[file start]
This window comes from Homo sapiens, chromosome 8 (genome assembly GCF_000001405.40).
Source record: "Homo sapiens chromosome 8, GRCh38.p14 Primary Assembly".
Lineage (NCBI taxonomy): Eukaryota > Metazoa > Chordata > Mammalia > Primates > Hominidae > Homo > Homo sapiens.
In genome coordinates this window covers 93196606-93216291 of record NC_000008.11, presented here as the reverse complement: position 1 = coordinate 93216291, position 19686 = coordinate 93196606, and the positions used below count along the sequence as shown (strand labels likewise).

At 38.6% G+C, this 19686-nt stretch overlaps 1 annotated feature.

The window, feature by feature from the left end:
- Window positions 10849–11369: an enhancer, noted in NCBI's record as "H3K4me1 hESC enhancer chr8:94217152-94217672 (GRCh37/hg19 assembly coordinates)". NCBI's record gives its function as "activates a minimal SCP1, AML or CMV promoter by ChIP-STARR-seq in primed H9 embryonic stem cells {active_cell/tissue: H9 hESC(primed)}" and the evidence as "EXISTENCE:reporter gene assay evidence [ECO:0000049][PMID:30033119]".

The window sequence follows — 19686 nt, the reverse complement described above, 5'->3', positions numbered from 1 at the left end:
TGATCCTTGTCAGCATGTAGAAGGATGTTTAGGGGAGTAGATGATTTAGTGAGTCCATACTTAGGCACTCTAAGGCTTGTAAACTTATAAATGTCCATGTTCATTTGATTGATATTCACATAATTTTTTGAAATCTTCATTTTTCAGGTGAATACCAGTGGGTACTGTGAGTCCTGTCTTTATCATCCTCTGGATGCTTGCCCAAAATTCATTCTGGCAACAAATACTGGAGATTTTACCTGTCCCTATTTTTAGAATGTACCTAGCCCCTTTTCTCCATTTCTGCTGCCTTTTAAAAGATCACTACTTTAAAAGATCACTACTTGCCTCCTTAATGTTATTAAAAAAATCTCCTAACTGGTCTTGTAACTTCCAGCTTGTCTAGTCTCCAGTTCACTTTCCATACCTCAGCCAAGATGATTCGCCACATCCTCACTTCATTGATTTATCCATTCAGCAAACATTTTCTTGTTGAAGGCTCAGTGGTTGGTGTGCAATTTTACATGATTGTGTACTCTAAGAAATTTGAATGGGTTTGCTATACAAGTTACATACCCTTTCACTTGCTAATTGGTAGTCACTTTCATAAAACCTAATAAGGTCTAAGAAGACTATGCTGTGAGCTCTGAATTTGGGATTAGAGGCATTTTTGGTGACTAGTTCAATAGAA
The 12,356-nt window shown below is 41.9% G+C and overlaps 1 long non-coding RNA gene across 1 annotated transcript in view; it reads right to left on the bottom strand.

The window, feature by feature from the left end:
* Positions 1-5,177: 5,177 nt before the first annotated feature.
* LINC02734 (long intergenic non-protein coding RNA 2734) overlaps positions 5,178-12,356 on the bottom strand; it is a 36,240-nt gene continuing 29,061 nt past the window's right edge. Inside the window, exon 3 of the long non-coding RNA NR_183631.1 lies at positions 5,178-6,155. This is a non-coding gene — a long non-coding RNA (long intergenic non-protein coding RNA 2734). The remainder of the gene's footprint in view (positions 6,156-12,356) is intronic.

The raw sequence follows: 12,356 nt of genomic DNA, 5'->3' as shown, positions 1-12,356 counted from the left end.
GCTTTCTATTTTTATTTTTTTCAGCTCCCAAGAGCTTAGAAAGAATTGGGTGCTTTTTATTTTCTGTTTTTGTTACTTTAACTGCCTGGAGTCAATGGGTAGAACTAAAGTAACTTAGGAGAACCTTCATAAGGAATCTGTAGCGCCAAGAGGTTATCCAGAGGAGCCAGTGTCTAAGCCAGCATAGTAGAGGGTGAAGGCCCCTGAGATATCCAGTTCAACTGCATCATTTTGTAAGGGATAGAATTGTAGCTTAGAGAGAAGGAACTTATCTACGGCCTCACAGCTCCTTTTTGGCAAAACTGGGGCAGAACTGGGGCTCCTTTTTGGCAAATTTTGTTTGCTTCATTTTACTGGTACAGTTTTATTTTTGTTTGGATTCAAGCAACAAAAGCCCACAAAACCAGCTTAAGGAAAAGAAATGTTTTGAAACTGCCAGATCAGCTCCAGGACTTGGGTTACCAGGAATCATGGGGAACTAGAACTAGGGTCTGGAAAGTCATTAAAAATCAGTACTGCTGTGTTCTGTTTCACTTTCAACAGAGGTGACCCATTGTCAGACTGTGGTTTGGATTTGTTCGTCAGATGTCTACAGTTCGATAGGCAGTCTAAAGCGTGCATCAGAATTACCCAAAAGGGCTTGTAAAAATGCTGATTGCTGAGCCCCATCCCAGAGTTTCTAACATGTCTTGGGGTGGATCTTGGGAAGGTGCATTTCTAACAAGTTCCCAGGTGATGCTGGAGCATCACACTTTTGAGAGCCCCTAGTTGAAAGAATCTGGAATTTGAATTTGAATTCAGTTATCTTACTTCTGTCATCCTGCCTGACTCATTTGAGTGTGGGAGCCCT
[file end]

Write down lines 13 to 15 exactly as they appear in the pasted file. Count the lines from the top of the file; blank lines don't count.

* LINC02734 (long intergenic non-protein coding RNA 2734) overlaps positions 5,178-12,356 on the bottom strand; it is a 36,240-nt gene continuing 29,061 nt past the window's right edge. Inside the window, exon 3 of the long non-coding RNA NR_183631.1 lies at positions 5,178-6,155. This is a non-coding gene — a long non-coding RNA (long intergenic non-protein coding RNA 2734). The remainder of the gene's footprint in view (positions 6,156-12,356) is intronic.

The raw sequence follows: 12,356 nt of genomic DNA, 5'->3' as shown, positions 1-12,356 counted from the left end.
GCTTTCTATTTTTATTTTTTTCAGCTCCCAAGAGCTTAGAAAGAATTGGGTGCTTTTTATTTTCTGTTTTTGTTACTTTAACTGCCTGGAGTCAATGGGTAGAACTAAAGTAACTTAGGAGAACCTTCATAAGGAATCTGTAGCGCCAAGAGGTTATCCAGAGGAGCCAGTGTCTAAGCCAGCATAGTAGAGGGTGAAGGCCCCTGAGATATCCAGTTCAACTGCATCATTTTGTAAGGGATAGAATTGTAGCTTAGAGAGAAGGAACTTATCTACGGCCTCACAGCTCCTTTTTGGCAAAACTGGGGCAGAACTGGGGCTCCTTTTTGGCAAATTTTGTTTGCTTCATTTTACTGGTACAGTTTTATTTTTGTTTGGATTCAAGCAACAAAAGCCCACAAAACCAGCTTAAGGAAAAGAAATGTTTTGAAACTGCCAGATCAGCTCCAGGACTTGGGTTACCAGGAATCATGGGGAACTAGAACTAGGGTCTGGAAAGTCATTAAAAATCAGTACTGCTGTGTTCTGTTTCACTTTCAACAGAGGTGACCCATTGTCAGACTGTGGTTTGGATTTGTTCGTCAGATGTCTACAGTTCGATAGGCAGTCTAAAGCGTGCATCAGAATTACCCAAAAGGGCTTGTAAAAATGCTGATTGCTGAGCCCCATCCCAGAGTTTCTAACATGTCTTGGGGTGGATCTTGGGAAGGTGCATTTCTAACAAGTTCCCAGGTGATGCTGGAGCATCACACTTTTGAGAGCCCCTAGTTGAAAGAATCTGGAATTTGAATTTGAATTCAGTTATCTTACTTCTGTCATCCTGCCTGACTCATTTGAGTGTGGGAGCCCT